For all the charges of unacceptable schematicism levelled at Vivaldi and his kind, Monica Huggett, as supremely imaginative as well as technically and stylistically accomplished an exponent of the baroque violin as any, demonstrates clearly that this music benefits from the guiding hand of a charismatic interpreter: her delivery of Vivaldi’s exuberant, even manic, inspiration is never less than involving and, in the slow movements, never less than touching.
Naxos intend to record Vivaldi’s entire orchestral corpus, and Raphael Wallfisch’s integral four-disc survey of the 27 cello concertos inaugurates this visionary, though plainly Herculean undertaking. Soloist and orchestra employ modern instruments; director Nicholas Kraemer contends that authentic protocols can be ably met by contemporary ensembles and, in articulation, style and ornamentation, these pristine, engaging readings have little to fear from period practitioners. Wallfisch’s pointed, erudite and spirited playing is supported with enlightened restraint by the CLS, directed from either harpsichord or chamber organ by Kraemer, whose sensitive continuo team merits high praise throughout. Without exception, these Concertos adopt an orthodox fast-slow-fast three-movement format. Wallfisch, dutifully observant in matters of textual fidelity, plays outer movements with verve, energy and lucidity, such that high-register passagework, an omnipresent feature of these works, is enunciated with the pin-sharp focus of Canaletto’s images of 18th-century Venice, which adorn the covers of these issues.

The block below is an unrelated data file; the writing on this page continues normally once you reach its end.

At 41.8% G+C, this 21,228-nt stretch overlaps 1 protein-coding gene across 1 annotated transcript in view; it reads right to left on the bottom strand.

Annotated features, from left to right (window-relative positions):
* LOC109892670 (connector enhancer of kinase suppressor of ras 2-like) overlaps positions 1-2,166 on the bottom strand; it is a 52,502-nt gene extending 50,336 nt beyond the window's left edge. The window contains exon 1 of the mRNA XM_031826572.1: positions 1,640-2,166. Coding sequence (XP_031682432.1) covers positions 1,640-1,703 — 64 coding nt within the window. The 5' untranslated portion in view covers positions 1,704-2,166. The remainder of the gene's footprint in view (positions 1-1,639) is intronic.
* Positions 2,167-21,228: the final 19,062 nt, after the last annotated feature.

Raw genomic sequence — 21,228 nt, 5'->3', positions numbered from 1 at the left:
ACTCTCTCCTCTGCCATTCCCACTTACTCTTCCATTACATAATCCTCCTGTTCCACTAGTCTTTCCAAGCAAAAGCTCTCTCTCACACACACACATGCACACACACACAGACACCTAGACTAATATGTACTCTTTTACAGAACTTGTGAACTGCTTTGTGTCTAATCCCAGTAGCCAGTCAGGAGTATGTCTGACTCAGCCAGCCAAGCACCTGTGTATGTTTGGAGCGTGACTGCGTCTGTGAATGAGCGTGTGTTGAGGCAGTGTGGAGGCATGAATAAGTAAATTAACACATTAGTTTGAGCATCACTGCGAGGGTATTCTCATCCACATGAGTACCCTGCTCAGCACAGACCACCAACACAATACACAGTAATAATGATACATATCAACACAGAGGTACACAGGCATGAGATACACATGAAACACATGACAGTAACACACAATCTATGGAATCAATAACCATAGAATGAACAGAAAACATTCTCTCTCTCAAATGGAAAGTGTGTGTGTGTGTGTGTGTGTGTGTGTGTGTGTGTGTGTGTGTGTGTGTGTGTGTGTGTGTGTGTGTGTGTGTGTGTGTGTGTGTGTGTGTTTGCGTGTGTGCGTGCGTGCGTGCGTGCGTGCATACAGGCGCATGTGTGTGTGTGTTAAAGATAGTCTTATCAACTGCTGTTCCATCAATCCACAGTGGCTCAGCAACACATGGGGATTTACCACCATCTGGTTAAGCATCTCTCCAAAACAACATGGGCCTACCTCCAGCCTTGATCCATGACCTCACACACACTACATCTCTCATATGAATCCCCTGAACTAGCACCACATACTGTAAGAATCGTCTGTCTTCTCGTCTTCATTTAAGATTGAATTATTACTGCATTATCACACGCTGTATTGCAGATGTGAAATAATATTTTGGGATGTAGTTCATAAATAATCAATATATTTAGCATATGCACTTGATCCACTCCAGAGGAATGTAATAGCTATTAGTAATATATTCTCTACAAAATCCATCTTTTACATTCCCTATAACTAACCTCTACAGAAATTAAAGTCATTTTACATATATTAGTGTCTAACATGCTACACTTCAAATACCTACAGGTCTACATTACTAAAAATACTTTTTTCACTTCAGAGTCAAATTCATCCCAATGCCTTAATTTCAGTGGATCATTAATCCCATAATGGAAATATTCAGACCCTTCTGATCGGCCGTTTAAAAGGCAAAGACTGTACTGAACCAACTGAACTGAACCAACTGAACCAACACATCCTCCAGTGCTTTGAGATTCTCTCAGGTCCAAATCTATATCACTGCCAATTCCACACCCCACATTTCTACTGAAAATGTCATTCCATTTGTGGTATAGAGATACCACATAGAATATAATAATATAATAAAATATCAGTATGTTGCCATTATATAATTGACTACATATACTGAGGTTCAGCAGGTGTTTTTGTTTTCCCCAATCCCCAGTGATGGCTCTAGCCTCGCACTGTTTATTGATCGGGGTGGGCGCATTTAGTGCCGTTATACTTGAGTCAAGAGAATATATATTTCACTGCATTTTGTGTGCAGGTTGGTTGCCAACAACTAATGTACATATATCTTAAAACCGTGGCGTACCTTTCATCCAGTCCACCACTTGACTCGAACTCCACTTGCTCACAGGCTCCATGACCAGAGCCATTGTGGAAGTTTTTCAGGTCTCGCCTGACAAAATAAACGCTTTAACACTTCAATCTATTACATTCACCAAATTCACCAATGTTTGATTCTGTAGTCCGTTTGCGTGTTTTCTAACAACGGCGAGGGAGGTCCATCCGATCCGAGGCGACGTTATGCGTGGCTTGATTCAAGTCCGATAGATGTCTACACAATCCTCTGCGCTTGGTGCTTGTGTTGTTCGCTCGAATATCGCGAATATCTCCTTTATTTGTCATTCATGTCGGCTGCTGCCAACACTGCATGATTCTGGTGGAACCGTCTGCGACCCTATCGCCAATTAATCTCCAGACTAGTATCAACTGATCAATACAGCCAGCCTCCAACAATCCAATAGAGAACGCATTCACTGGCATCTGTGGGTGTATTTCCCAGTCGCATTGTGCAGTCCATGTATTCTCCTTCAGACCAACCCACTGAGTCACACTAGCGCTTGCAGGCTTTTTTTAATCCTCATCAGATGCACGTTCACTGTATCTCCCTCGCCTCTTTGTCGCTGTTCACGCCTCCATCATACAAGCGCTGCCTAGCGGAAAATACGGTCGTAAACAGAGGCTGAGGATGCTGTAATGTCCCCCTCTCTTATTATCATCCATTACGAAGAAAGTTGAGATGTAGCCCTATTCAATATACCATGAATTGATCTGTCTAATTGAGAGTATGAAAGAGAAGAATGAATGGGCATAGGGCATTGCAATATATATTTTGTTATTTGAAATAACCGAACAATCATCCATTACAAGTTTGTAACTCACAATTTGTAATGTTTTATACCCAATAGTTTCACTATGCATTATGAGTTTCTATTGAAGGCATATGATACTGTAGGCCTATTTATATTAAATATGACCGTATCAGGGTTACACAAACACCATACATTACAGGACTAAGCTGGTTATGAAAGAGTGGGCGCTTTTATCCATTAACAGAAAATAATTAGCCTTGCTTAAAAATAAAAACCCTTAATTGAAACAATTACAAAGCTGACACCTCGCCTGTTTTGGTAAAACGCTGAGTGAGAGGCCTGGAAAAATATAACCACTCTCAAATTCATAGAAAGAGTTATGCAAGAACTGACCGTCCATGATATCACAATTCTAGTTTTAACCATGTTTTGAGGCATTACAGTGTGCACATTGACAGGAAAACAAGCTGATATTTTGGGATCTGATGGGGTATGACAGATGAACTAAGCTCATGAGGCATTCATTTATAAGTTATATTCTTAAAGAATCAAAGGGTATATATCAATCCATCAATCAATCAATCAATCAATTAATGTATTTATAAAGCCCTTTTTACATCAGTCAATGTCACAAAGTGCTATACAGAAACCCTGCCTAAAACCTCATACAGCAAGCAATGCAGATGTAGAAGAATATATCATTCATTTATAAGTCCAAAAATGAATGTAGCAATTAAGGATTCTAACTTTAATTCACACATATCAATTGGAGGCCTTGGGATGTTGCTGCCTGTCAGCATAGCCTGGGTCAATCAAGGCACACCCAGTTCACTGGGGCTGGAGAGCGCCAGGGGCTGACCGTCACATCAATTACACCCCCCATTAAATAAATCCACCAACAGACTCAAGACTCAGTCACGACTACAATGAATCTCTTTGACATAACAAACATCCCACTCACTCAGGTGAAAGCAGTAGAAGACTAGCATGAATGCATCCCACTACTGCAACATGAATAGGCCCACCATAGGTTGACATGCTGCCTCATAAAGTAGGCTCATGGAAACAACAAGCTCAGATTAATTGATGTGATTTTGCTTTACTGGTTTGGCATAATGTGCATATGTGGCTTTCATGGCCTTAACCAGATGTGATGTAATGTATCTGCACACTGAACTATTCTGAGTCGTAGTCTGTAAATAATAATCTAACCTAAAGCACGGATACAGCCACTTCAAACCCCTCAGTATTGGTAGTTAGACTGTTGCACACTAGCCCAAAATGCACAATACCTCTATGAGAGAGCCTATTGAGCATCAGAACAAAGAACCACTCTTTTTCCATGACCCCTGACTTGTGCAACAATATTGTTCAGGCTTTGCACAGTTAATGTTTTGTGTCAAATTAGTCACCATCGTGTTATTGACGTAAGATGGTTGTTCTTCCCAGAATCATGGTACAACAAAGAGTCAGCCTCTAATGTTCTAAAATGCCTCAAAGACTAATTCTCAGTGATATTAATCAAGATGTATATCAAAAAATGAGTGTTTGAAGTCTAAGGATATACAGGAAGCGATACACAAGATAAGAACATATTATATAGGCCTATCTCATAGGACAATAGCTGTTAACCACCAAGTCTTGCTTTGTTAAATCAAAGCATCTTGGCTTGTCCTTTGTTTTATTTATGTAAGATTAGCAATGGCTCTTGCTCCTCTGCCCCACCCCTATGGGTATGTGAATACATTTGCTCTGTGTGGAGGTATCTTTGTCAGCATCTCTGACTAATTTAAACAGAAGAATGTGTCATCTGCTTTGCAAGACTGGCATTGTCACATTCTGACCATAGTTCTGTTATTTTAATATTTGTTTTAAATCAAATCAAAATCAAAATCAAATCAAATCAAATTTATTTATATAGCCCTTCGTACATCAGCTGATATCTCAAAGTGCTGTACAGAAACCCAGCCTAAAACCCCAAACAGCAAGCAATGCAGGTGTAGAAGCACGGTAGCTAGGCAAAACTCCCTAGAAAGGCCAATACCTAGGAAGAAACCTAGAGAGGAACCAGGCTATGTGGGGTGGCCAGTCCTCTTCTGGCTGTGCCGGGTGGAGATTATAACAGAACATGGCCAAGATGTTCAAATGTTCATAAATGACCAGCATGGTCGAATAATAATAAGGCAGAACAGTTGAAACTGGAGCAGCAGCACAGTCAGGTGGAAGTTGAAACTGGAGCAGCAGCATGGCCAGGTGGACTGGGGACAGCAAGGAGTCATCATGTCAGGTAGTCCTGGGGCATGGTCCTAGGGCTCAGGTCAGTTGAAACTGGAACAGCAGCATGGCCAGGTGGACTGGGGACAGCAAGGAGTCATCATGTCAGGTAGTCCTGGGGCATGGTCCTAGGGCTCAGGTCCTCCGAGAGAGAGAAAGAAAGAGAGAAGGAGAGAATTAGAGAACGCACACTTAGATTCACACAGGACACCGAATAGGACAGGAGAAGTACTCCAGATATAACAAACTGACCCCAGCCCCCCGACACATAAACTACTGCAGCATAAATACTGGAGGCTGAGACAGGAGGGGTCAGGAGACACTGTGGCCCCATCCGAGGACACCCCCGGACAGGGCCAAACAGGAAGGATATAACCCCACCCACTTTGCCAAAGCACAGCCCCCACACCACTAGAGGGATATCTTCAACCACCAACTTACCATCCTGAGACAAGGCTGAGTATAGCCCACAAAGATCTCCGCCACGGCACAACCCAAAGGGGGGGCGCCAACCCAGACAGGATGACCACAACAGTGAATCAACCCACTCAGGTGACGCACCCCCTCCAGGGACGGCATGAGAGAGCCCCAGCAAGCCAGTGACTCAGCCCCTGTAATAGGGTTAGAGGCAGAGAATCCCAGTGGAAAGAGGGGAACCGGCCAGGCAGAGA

Years before J.S. Bach paved the way toward what is now largely considered the height of the German Baroque, Dietrich Buxtehude was hard at work in northern Germany on his own individual union of the Italian and French Baroque styles. His Op. 1 is a sumptuous, dynamic set of seven sonatas scored for violin, gamba, and continuo (played here by cello and harpsichord). Unlike composers both before and after him, Buxtehude was far from formulaic when it came to the organization of his sonatas, each one having its own unique combination and sequence of movements.
The concerto grosso form was popularized by Corelli, and Locatelli’s Op 1 is a marvellous example of the genre: its solid craftsmanship, imaginative textures and exciting virtuosity bringing it into the top rank. These works are ravishingly performed here by The Raglan Baroque Players, Nicholas Kraemer and soloist Elizabeth Wallfisch.